Rosie Millard: Thrifty Living It's impossible to break up with a finance company

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The Independent Online

The experts still try it on, though. "Of course we can cancel your card," says the woman from the Halifax smoothly when I call her to break the bad news. "But I must tell you that senior management has put you forward for a promotional rate loan." As if I've just been nominated for the Orange Prize. "What's the duration?" I say, cautiously. Sensing victory, she nears her quarry. "It's tailor-made for you," she purrs. Now that's a phrase almost as meaningless as its partner in cliché, namely "bespoke".

Let us focus on the £28,000 still bouncing around on three cards, one of which is going to come out of 0 per cent purdah in August. I know: it makes you feel good just to read about it. I suppose a loan could go down well with Anne, my bank manager. So, come on, spill the beans, what's the promotional rate? Please make it 0 per cent. Please. Go on. I know you can. "It's 6.9 per cent," the honey-toned woman says. What? Are you kidding? "No thank YOU," I say, and hang up.

But not before confirming that my Halifax One account has been closed. For good. Banks and credit card companies take note of all the current cards you possess. Your credit rating is based, to a certain extent, on how many of the blighters are in your wallet. Recently I have been attempting to close down a roster of cards I opened in the 1990s, including something called Cahoot.

I have never used this account. If I ever had any Cahoot details, I lost them ages ago. Yet Cahoot will not allow me to shut up shop. The head of Cahoot has probably put an indelible stain on my credit rating, I imagine. In fact, I became so frustrated that I e-mailed him the other day, in CAPITAL LETTERS, which in e-mail speak is akin to having a full-scale office tantrum. CLOSE DOWN THIS CARD!!! I ordered.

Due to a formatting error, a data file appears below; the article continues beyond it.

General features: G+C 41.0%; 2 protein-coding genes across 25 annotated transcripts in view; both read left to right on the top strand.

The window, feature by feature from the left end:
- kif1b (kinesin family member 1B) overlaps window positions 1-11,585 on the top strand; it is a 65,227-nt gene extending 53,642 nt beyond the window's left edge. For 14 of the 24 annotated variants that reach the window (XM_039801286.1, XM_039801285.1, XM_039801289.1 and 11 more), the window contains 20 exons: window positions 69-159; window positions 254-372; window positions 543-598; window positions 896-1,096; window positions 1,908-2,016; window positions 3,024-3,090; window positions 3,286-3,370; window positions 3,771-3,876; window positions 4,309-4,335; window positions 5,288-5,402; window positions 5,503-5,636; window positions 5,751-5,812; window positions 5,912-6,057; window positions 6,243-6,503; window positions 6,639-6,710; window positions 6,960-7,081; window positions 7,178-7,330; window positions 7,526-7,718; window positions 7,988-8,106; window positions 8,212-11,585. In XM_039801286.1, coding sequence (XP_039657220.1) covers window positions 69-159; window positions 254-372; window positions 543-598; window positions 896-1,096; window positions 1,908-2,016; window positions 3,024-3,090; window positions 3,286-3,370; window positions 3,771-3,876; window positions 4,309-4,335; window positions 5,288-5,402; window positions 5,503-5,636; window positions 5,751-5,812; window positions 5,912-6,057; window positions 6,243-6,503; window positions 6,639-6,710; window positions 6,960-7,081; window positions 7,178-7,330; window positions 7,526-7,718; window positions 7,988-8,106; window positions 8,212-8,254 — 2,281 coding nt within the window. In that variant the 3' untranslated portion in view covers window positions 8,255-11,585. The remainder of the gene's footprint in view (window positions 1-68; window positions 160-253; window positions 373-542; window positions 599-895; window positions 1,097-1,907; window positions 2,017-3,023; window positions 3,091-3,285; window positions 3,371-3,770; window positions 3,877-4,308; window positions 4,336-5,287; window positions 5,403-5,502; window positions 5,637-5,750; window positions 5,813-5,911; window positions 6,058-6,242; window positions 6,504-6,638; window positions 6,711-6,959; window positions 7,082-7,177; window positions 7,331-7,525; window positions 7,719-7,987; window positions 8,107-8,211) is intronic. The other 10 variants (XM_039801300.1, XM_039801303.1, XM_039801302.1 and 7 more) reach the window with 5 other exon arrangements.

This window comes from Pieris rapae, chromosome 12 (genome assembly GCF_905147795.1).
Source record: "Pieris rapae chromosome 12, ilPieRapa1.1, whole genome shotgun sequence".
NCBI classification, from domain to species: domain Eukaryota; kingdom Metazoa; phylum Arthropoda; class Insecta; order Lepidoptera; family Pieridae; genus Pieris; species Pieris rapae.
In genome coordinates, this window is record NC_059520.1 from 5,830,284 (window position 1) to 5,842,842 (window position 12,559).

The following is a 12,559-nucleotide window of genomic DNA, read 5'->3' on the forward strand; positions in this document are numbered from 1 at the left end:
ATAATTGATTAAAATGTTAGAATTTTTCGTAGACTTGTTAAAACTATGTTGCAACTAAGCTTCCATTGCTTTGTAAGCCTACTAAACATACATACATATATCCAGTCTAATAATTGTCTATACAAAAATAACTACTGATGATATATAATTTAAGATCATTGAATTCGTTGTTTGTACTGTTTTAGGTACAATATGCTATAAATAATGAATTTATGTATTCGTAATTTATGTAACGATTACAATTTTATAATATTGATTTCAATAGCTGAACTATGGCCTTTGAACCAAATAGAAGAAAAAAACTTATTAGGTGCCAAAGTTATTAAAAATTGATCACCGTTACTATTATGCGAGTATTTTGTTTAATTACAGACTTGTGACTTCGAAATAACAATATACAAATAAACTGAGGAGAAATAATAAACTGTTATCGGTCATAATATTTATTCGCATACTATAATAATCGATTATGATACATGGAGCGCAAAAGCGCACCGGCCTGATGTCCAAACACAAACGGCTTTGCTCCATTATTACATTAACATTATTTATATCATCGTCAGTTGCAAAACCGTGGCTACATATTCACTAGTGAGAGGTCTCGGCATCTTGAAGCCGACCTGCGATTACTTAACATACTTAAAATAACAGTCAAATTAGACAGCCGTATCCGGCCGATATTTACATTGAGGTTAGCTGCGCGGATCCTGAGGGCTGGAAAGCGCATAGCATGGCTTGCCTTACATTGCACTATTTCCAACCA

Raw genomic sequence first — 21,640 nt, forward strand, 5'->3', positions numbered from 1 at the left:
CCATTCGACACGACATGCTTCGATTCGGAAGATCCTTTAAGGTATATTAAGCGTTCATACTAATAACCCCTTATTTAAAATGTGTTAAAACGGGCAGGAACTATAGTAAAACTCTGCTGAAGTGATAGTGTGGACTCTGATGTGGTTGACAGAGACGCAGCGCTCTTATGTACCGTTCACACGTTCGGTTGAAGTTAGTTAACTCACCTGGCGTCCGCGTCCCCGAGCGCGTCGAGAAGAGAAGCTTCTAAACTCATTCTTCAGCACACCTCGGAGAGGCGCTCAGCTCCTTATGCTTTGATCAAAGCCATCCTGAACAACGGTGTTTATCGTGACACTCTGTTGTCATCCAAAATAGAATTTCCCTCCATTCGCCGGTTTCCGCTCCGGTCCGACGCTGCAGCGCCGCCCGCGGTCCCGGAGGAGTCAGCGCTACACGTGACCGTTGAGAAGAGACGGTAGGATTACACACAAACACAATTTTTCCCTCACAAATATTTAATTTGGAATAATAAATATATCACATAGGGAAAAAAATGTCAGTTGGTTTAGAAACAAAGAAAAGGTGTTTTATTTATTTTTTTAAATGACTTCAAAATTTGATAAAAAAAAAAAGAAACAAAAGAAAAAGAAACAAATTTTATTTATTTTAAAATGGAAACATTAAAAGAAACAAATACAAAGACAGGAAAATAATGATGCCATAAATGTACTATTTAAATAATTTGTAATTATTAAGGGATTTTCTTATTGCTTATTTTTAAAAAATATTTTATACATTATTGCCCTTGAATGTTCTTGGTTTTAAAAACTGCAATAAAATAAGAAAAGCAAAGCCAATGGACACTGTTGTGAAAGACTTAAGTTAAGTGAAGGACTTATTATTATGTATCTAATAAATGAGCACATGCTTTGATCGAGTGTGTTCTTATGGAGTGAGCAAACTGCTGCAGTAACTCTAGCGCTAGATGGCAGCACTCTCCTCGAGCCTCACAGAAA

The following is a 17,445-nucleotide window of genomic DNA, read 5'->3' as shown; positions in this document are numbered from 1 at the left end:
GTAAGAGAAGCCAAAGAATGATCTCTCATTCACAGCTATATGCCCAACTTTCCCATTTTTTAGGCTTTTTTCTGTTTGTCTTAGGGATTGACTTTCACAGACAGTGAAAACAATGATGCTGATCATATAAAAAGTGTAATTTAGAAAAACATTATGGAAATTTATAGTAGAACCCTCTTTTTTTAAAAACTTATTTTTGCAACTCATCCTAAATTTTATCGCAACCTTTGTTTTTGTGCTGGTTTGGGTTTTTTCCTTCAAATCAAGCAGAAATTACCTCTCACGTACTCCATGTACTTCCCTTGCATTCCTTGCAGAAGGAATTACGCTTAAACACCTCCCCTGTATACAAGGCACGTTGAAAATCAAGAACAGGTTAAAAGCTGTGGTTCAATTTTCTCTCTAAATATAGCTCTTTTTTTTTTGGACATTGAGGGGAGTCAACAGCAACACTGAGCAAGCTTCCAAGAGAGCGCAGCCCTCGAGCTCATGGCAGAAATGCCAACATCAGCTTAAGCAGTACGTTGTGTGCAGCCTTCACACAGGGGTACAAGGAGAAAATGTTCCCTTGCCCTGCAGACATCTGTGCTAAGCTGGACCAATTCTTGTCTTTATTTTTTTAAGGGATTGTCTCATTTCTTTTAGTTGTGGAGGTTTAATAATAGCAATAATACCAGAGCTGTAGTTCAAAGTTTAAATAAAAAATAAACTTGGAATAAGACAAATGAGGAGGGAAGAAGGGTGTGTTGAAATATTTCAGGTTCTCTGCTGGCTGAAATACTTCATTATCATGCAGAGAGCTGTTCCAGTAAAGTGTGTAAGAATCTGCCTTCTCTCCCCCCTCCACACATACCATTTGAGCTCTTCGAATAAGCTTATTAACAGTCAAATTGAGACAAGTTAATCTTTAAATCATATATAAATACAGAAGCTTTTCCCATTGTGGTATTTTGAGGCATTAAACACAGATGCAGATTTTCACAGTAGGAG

"Oh, no, Miss Millard," comes Cahoot's silken response. "In order for us to operate effectively, you must first write to us on lavender-scented paper, enclosing your passport, a 25-digit PIN code, your 35-digit card number, the expiry date of your blood group and the bar code on your library ticket." Or something like that.

I hate these cards. Apparently they even have a specially invented vocabulary so that you don't spot all the mantraps they are setting for your finances.

Maybe I am just too soft to be a person whose account is never overdrawn. Last night, I was pinned down by someone called Susan at an exhibition at which I was giving one of the opening speeches. After my witty oration, Susan came up to me. Sadly, she was not about to tell me how much she enjoyed it. "Your finances are in disarray," she pointed out."Do you do 0 per cent finance cards?" Er, yes, I do, I mumbled. "Good. I myself have three of them, with £10,000 on each. Do you put away money each month for savings?" Uh-huh, I nodded, to my fiscal Lady Bracknell. "Well, where else are you going wrong?" she demanded. I shrugged haplessly, scanning for Mr Millard so I could bring him into the fray, and blame him. "These are my tips for you," she continued. "No taxis. No eating out. No new clothes. Lots of free wine at exhibitions."

I returned home from this bruising encounter to find a charming letter from a Mr Richard Gregory who lives in financial contentment in Suffolk. Apparently he used to have "a fairly steady and considerable overdraft". Until? "It has been my great fortune to meet and marry an extremely competent lady who has overseen my economic affairs," says Mr Gregory.

Apart from the fabulous fortune of wedding this financial wizard, he now keeps his account in the clear thanks to two habits, namely a) bringing home-made food and G&T onto easyJet and b) using a commission-free Nationwide card at cash points when abroad. Great. So all I need to do is marry someone else, never hail taxis and carry a bottle of Gordon's with me. Then I'll be very well off.

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